The Mississippi Department of Archives and History relied quite heavily on Kaye as an historic advisor and as an architect. Some of the awards he received include: Award of Merit, Newby-Perry-Tisdale House, Mississippi Historical Society, 1991; Award of Merit, Moore- Drake- Fleischman House, Miss. Historical Society, 1991; Award of Merit, Carpenter Place, Mississippi Historical Society, 1993; Award of Merit, The Cady House, Mississippi Historical Society, 1994.
Kaye was to receive another Award of Merit from the Mississippi Historical Society in March of this year.
Regarded as the local historic expert, Kaye was chosen as the 2012 Christmas Parade Grand Marshall in Columbus, Miss.
“Sam Kaye has been chosen as this year’s Grand Marshall by the Christmas Parade committee to represent the vast contributions to our community, particularly historic preservation and downtown development made by Kaye” stated Amber Brislin, Main Street Columbus Director. Members of the Kaye family led the parade in a horse-drawn carriage on Dec. 3, 2012.
Kaye worked in the Columbus community since 1974. His experience in community planning and development ranges from the Downtown Columbus, Mississippi Development Plan in 1976 to ongoing Comprehensive Streetscape and Development Plans for several towns in Mississippi.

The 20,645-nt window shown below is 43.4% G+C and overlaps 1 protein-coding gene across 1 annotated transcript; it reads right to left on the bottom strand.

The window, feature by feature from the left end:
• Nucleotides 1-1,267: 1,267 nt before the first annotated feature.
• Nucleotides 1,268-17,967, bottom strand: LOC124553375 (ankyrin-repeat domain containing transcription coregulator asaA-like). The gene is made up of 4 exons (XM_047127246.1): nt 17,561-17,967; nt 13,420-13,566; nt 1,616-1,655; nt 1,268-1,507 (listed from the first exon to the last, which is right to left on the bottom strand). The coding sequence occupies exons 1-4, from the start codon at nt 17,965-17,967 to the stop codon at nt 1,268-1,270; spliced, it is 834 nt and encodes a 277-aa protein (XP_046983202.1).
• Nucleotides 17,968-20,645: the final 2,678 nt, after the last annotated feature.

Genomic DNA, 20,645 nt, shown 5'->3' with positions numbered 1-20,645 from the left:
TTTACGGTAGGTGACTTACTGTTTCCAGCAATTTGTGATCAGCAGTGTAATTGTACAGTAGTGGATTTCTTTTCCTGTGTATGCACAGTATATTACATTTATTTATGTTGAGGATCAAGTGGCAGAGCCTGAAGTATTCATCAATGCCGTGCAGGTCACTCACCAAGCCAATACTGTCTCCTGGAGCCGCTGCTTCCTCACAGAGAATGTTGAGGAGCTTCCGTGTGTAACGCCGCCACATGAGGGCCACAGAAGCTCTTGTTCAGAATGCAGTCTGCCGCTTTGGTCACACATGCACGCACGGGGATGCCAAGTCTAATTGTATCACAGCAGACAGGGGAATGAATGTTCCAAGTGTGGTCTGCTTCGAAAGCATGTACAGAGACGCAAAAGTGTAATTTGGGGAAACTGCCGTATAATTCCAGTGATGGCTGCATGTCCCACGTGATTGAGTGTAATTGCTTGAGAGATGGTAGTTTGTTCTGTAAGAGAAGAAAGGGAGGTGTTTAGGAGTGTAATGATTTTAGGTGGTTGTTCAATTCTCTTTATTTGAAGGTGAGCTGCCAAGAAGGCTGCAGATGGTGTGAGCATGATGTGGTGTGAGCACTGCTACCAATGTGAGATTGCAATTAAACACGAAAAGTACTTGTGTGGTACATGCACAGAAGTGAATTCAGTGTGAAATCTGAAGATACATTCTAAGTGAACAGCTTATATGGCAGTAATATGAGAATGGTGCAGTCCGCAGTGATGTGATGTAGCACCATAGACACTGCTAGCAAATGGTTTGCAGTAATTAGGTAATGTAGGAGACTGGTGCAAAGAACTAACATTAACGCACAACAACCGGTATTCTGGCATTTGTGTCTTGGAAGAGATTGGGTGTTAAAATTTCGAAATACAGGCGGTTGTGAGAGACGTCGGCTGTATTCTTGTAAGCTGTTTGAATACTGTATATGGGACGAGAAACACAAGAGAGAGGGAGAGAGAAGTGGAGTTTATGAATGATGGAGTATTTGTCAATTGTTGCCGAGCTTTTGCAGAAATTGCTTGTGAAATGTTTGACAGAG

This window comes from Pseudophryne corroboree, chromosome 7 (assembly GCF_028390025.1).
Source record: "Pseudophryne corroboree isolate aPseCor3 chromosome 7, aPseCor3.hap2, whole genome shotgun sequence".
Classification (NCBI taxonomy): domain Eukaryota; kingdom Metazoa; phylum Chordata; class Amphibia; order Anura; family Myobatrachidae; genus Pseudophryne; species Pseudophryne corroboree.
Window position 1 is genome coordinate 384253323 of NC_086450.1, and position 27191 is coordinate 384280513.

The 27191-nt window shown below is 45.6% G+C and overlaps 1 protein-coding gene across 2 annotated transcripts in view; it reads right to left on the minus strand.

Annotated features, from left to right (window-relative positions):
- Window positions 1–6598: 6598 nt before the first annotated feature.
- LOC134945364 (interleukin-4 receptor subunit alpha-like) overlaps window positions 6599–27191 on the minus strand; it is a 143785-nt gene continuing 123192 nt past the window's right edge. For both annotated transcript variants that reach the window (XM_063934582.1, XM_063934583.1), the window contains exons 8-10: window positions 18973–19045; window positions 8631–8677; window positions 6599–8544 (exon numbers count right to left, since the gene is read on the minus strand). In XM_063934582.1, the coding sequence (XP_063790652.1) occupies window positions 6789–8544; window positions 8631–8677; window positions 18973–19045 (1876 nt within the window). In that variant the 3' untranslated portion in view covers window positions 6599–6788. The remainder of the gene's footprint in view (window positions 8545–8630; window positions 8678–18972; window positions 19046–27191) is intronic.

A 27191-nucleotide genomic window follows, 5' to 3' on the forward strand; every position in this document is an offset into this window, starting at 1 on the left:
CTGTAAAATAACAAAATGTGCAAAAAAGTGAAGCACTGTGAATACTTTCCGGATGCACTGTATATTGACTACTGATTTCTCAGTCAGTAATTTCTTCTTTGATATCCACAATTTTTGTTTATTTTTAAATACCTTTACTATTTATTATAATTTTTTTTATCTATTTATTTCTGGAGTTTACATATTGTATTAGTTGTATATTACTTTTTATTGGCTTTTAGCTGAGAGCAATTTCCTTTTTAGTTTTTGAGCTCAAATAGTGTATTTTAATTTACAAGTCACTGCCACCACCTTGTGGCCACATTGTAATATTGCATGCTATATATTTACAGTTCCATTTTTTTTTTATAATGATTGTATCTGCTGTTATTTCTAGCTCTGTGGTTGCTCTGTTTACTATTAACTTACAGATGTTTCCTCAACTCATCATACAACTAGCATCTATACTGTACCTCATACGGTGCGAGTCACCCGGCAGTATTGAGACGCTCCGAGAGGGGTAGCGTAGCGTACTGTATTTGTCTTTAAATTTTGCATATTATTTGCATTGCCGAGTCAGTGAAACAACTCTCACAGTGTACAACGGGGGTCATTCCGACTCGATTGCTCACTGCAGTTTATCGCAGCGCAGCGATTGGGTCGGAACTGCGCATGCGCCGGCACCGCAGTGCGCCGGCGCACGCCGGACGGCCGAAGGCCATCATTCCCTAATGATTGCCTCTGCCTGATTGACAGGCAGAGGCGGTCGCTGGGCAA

His work reached beyond the limits of Columbus and resulted in many historic rehabilitation projects throughout Mississippi.
Kaye is survived by his wife, Carolyn, three daughters, Kim, Elizabeth and Mary Catherine, one stepdaughter, Jessie, and several grandchildren.
Samuel Harvey Kaye
Saint Paul's Episcopal Church
318 College Street
Saturday, January 5, 2013, 9-11 a.m.
Saturday, January 5, 2013, 11 a.m.
In lieu of flowers the family welcomes memorials to the Stephen D. Lee Foundation or Saint Paul's Episcopal Church.
"I know of no architect who has done more to develop a public appreciation of historic preservation than has Sam Kaye."
Former Governor William F. Winter
"Sam Kaye is one of Mississippi's finest preservation architects and is responsible for numerous award-winning rehabilitation and restoration projects."
Mississippi Department of Archives and History Resolution o/Commendation 1997
Ocean Springs, a town with a reputation as an “arts community” has several art galleries and was hometown to the late Walter Inglis Anderson, a nationally renowned painter and muralist.